by Chris Martenson

The End is Near, Inc.

This is the title of the recent full-spread article in Boston Magazine about me, my work, and our community. It’s due out in hard print on Sunday with the Boston Globe. It is already available online here.

Unfortunately, the article relies too much on sensationalistic stereotypes and includes some troubling distortions.  My chief concern is that the story, told through a very few limited, out-of-context, and edited quotes, paints a picture of Becca and me as doomsayers with a bunker mentality.  Nothing could be further from the truth.

We somewhat reluctantly agreed to have our whole family included in this very public article, opened our home for several days for the effort, and are now wrestling with the impacts that will stem from the fact that our best efforts have now been tagged as “The End is Near, Inc.” – an unfortunate mischaracterization that completely misses what we are really about while implying that we do this for the money. 

Bunkers ‘R’ Not Us: Correcting Boston Magazine’s Take on This Movement
by Chris Martenson

The End is Near, Inc.

This is the title of the recent full-spread article in Boston Magazine about me, my work, and our community. It’s due out in hard print on Sunday with the Boston Globe. It is already available online here.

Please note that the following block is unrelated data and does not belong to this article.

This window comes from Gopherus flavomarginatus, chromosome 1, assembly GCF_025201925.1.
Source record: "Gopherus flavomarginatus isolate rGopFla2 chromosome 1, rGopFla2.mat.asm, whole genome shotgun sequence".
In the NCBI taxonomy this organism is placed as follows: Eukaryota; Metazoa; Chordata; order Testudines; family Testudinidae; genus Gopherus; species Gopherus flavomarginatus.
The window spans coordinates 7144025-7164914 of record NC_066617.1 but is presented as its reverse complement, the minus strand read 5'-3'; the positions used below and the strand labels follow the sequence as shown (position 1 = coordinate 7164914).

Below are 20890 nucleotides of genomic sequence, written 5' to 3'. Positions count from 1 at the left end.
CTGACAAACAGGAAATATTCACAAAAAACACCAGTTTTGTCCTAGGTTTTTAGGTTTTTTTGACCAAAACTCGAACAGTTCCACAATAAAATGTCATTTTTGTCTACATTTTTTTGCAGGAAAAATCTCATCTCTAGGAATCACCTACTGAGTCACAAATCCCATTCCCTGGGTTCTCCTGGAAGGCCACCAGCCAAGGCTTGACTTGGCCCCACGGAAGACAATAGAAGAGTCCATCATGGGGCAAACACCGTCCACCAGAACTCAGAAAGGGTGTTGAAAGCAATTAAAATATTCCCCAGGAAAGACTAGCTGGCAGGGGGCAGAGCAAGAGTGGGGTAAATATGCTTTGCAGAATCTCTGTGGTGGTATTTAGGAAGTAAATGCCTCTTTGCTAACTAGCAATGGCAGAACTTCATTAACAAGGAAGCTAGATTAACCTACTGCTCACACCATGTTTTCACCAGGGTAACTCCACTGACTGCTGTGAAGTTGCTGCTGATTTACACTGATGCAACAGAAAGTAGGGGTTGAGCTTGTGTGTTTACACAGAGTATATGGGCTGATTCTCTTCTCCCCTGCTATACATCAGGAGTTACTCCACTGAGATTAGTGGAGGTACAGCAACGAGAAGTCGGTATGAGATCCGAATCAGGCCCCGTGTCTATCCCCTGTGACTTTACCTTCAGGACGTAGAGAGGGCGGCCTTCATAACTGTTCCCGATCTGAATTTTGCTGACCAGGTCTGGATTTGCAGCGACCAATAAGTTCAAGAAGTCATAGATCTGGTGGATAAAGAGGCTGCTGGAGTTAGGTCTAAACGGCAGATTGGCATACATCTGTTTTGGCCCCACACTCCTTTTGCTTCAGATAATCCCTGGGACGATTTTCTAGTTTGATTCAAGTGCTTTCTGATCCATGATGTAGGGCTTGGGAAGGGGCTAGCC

Unfortunately, the article relies too much on sensationalistic stereotypes and includes some troubling distortions.  My chief concern is that the story, told through a very few limited, out-of-context, and edited quotes, paints a picture of Becca and me as doomsayers with a bunker mentality.  Nothing could be further from the truth.

We somewhat reluctantly agreed to have our whole family included in this very public article, opened our home for several days for the effort, and are now wrestling with the impacts that will stem from the fact that our best efforts have now been tagged as “The End is Near, Inc.” – an unfortunate mischaracterization that completely misses what we are really about while implying that we do this for the money. 

by Chris Martenson

A new Martenson Report is ready for enrolled members.

LinkPersonal Preparation – Where to Begin

I am continuing with my thoughts and advice on preparation for a very different future.  This time we focus on personal preparation.  In this report I discuss many of the changes and actions that we have personally undertaken in my household.

A snippet:

In a recent report entitled It’s Time to Prepare, I walked through the financial preparations that one might take to add greater resilience to one’s holdings and where they are located. 

But there is more to preparation that just financial savvy. I have been asked repeatedly to provide some guidance on personal preparation. In this report, I will begin the process of sharing my thoughts and experiences about this subject.

New Martenson Report on Personal Preparation
by Chris Martenson

A new Martenson Report is ready for enrolled members.

LinkPersonal Preparation – Where to Begin

I am continuing with my thoughts and advice on preparation for a very different future.  This time we focus on personal preparation.  In this report I discuss many of the changes and actions that we have personally undertaken in my household.

A snippet:

In a recent report entitled It’s Time to Prepare, I walked through the financial preparations that one might take to add greater resilience to one’s holdings and where they are located. 

But there is more to preparation that just financial savvy. I have been asked repeatedly to provide some guidance on personal preparation. In this report, I will begin the process of sharing my thoughts and experiences about this subject.